Just because the the UK’s prime minister Boris Johnson and the Prince of Wales have had covid-19 doesn’t mean the disease strikes all people equally.
As with previous disasters throughout history, from the bubonic plague to the Grenfell Tower fire—the people who are hardest hit are those already disadvantaged. By the middle of May the pandemic had claimed over 33 thousand lives in the UK, but once again we see this is a depressingly familiar pattern repeated. People living in the poorest areas are twice as likely to die from covid-19 as those in the wealthiest areas.1 Black people are three to four times as likely to die compared to white people.2,3 Men in low-skilled jobs are four times more likely to die than professionals.4 It is clear that we are not “all in it together” and the less privileged in society are suffering the brunt of the damage.
Crises such as the pandemic are a stress test of the systems that aim to protect the worst off in society, demonstrating the shortcomings of those systems, revealing the unequal distribution of exposure, vulnerability and consequences. These crises send shock waves through society, exposing existing vulnerabilities leading into cycles of consequences, from the initial deaths from the disease, to the economic and social repercussions of control measures. So far, we have only seen the first wave of impacts and the inequalities generated are likely to be amplified through subsequent waves.
We need to learn from the existing wealth of knowledge on health inequalities to understand how these covid-19 related inequalities are generated in order to prevent them. The Diderichsen model (figure 1),5,6 which has been highly influential in health inequalities research, provides a crucial framework for understanding how inequalities are likely to evolve during the pandemic, and when and where we can intervene to prevent the health divide further widening.
Firstly inequalities occur due to differential exposure, both to the infection and to the unintended consequences of social distancing and lockdown.7 How much of the observed inequalities in health outcomes are explained by greater exposure of more disadvantaged groups to the virus because of where they live or the nature of the work they do? The social spaces that people are forced to inhabit as a result of poverty makes them more likely to be exposed to infection. Many low-paid jobs involve close personal contact—health and social care workers, shop and food outlet assistants, factory-floor workers, the gig economy. Living conditions for low-income groups may be more cramped and over-crowded, and neighbourhoods more densely populated. Differential exposure may be an important reason for these inequalities, but not the whole picture.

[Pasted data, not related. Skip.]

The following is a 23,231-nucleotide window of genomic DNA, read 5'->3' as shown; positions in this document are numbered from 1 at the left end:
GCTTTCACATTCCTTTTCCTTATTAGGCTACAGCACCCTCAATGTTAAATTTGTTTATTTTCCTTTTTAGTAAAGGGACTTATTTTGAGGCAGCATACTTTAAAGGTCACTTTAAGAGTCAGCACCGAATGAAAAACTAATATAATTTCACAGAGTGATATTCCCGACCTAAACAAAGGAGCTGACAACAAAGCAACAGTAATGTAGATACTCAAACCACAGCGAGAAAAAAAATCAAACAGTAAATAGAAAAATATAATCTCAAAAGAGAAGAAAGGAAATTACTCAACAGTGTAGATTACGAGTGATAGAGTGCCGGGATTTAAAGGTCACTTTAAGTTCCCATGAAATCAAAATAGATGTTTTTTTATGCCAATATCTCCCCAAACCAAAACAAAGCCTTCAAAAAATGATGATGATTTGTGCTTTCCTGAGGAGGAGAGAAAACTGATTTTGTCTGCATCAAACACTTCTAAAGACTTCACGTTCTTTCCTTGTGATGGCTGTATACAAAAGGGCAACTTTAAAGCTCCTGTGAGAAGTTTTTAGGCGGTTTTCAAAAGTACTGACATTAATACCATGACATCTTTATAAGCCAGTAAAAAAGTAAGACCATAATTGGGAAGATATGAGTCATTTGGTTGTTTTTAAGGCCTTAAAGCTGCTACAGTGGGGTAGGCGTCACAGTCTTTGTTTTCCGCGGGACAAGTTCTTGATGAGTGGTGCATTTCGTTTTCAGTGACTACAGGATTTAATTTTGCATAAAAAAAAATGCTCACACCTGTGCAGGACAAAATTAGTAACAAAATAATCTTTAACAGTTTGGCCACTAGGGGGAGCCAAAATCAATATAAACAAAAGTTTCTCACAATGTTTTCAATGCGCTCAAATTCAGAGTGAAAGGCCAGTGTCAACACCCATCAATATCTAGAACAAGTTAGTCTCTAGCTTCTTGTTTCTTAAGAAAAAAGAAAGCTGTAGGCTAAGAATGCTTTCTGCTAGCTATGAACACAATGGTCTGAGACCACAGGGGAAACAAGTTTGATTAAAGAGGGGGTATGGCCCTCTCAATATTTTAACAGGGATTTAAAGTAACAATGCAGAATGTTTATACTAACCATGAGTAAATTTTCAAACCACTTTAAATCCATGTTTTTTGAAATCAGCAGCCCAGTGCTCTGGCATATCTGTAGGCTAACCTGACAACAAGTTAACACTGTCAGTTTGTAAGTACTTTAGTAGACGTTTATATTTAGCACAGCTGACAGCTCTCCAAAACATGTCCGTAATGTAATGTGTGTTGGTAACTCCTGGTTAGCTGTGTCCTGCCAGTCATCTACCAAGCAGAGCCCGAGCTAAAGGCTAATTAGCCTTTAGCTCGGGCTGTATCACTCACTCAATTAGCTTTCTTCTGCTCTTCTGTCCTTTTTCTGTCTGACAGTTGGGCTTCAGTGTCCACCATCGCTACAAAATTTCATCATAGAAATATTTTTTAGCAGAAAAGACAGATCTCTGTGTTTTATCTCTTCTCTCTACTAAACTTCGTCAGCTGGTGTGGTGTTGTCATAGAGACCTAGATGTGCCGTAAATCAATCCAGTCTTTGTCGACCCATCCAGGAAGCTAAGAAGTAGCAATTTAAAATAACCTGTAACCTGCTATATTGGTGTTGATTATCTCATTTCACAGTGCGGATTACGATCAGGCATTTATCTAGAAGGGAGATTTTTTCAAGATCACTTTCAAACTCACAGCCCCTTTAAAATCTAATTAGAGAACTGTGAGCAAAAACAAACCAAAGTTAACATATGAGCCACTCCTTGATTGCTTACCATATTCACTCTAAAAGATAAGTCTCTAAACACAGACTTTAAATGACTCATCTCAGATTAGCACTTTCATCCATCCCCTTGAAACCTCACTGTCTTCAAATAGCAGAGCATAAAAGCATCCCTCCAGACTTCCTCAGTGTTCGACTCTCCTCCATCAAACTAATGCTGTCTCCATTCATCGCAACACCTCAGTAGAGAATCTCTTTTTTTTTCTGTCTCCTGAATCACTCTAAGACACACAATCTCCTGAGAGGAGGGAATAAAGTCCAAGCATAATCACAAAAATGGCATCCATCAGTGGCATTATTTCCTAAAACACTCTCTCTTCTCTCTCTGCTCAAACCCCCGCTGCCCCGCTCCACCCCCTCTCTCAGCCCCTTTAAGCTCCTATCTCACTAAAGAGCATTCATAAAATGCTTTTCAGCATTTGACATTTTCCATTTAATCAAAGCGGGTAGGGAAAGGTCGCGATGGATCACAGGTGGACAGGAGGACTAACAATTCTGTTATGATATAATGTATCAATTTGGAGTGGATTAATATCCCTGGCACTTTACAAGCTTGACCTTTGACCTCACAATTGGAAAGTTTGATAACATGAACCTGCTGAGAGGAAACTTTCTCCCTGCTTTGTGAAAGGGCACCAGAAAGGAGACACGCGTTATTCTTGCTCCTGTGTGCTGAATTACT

Secondly, inequalities are generated by ‘differential vulnerability’. Whether exposure to the virus leads on to illness and complications may depend heavily on other factors which make a person more vulnerable to the infection.6 We know, for instance, that rates of multi-morbidity and poor nutritional status are higher in more disadvantaged groups than in their more affluent counterparts and that long-term health conditions and disability set in at younger ages.8 Furthermore we have seen differential running down of public services in different localities over recent years, impacting the capacity of health and social care systems to respond. These vulnerabilities at an individual and area level interact with covid-19 risk to multiply adverse effects for disadvantaged groups.